Our experimental results show that bacteria with two copies of the rrn and therefore with a putatively slow-but-efficient metabolic strategy11 initiate biofilm formation in both oligotrophic and eutrophic systems. This contrasts ecological theory predicting community succession to be initiated by fast-but-inefficient early colonizers followed by slow-but-efficient secondary colonizers.33 The patterns reported here enlarge the repertoire of microbial adaptation strategies reported from soils15,34 and sediments9 where bacteria with 4 to 9rrn copies typically initiate community succession. The temporal trajectories of rrn distribution in stream biofilm also differ from bacteria colonizing model marine particles where slow-but-efficient secondary colonizers consume resources produced by fast-but-inefficient early colonizers.35 We propose that different ecological strategies and metabolic trade-offs underpin these varying patterns. Initial biofilm formation requires cell adhesion, surface conditioning and EPS production, all of them being energetically expensive processes.1,2,36 The observed dynamics in rrn copy numbers under oligotrophic conditions may reflect a metabolic trade-off where a noticeable part of the energy is invested in processes related to biofilm formation rather than in cellular growth. An initially prioritized investment into EPS production is evolutionary justified given the fitness advantages for bacteria to live embedded in the EPS matrix.2 The successional patterns observed during biofilm formation under oligotrophic conditions may therefore reflect a colonization-competition trade-off37 rather than a rate-yield trade-off.11 In streams that are poor in resources, colonizers with low rrn copies (e.g., 2) may efficiently use resources to initiate biofilm formation, while superior competitors with elevated rrn copies (e.g., 9) appear only once relatively stable and productive niches have established within biofilms.38 We acknowledge that these findings rest on the abundance of 16S rRNA marker genes and that the actual phenotypes of the bacterial taxa involved in biofilm formation in our experiments are not known.
Next we expanded our experimental findings to benthic biofilms from 140 streams including glacier-fed streams24 and subalpine streams with no glacier influence6 (See Methods section). We explored whether rrn copy numbers reflect ecological strategies of biofilms to cope with the natural environment in these ecosystems. We compared rrn copy number distribution of OTUs associated with the 182 core biofilm genera among stream types (Fig. (Fig.3)3) (see Methods section). OTUs with two rrn copies dominated in all biofilms but average rrn copy number was significantly higher in biofilms from glacier-fed streams than from subalpine streams (Mann–Whitney U-test; p<0.001) (Fig. (Fig.3).3). This difference could be associated with the increasing relative abundance of OTUs affiliated with Gammaproteobacteria (rrn 4–12), Betaproteobacteria (rrn 4–6), Firmicutes (rrn 4–15), and Flavobacteriales (rrn 5) in the glacier-fed streams. Although some of these OTUs (e.g., members of the Firmicutes and Gammaproteobacteria) may be rare, they often comprise a considerable part of the metabolically active fraction of the biofilm community.25 Moreover, several of these are spore-forming taxa and therefore capable to resist environmental challenges, such as temperature fluctuations, UV-irradiation and desiccation.39 Biofilms from subalpine streams were dominated by Alphaproteobacteria, notably Sphingomonas (rrn=2) and Bacteroidetes, in particular Flavobacteriales (rrn=5), which were also abundant in the laboratory-grown biofilms described above.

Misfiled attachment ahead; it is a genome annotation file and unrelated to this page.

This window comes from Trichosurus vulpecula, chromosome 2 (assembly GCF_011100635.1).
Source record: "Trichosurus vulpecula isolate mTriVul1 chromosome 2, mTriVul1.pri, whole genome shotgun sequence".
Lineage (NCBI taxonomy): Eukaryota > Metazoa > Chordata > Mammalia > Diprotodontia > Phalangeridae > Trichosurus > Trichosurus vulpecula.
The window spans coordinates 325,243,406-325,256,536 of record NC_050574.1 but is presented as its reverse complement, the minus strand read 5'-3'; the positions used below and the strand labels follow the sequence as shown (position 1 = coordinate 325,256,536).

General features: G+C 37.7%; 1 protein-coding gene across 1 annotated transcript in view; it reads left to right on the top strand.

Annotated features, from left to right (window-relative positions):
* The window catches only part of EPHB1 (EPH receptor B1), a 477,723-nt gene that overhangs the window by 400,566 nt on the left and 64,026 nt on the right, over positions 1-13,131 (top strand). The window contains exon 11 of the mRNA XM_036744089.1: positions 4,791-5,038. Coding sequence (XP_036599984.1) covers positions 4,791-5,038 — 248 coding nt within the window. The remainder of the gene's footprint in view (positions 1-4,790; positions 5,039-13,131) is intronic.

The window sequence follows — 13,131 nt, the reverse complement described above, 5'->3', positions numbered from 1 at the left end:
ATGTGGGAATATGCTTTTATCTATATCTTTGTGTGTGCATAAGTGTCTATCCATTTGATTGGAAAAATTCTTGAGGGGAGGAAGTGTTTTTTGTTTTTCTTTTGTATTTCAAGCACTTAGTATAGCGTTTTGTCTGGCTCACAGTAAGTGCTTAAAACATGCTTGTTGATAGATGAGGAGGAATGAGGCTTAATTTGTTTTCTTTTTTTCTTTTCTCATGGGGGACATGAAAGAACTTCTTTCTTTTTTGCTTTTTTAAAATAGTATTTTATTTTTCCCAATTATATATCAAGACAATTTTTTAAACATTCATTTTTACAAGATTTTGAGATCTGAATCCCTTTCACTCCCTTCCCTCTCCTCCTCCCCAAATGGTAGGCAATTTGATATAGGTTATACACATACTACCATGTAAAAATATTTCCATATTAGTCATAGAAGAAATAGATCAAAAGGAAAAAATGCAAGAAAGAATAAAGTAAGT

The prevalence of HCN in oligotrophic glacier-fed stream biofilms suggests different trade-offs potentially overruling rate-yield trade-offs in these natural environments. We suggest that short lag phases combined with high growth rates, possibly accompanied with elevated EPS production, are traits beneficial for biofilms to thrive in glacier-fed streams where the environment is highly unsteady during snow- and icemelt.4,40 This notion is supported by observations that cell-specific EPS declines with decreasing environmental fluctuations downstream from glaciers.41
To further explore ecological lifestyles related to rrn copy numbers in the biofilms from the glacier-fed and subalpine streams, we inferred putative bacterial metagenomes using PICRUSt42 (see Methods section). Predicted genomic features, such as motility, specialized transporters for nutrient acquisition and signal transduction indicate a fast-but-inefficient lifestyle18 and prevailed in the biofilms from glacier-fed streams (Fig. (Fig.4a).4a). On the other hand, predicted genetic features of biofilms from subalpine streams were characterized by multifunctional transporters for nutrient acquisition, increased production of secondary metabolites, translating into a slow-but-efficient lifestyle.18 This impacted on the relative predicted counts from higher ranked gene categories categorized as environmental information processing (ANOVA, Tukey HSD, p<0.001) and cellular processes (ANOVA, Tukey HSD, p<0.001), which were more abundant in biofilms from glacier-fed than from subalpine streams (Fig. (Fig.4b).4b). Relative predicted gene counts categorized as metabolism, in contrast, were significantly less abundant in biofilms from glacier-fed than from subalpine streams (ANOVA, Tukey HSD, p<0.001) (Fig. (Fig.4b).4b). Despite the uncertainty of metagenome predictions from 16S rRNA genes as inherent to PICRUSt,42 these patterns support our observations on growth-related strategies based on experiments and rrn copy numbers.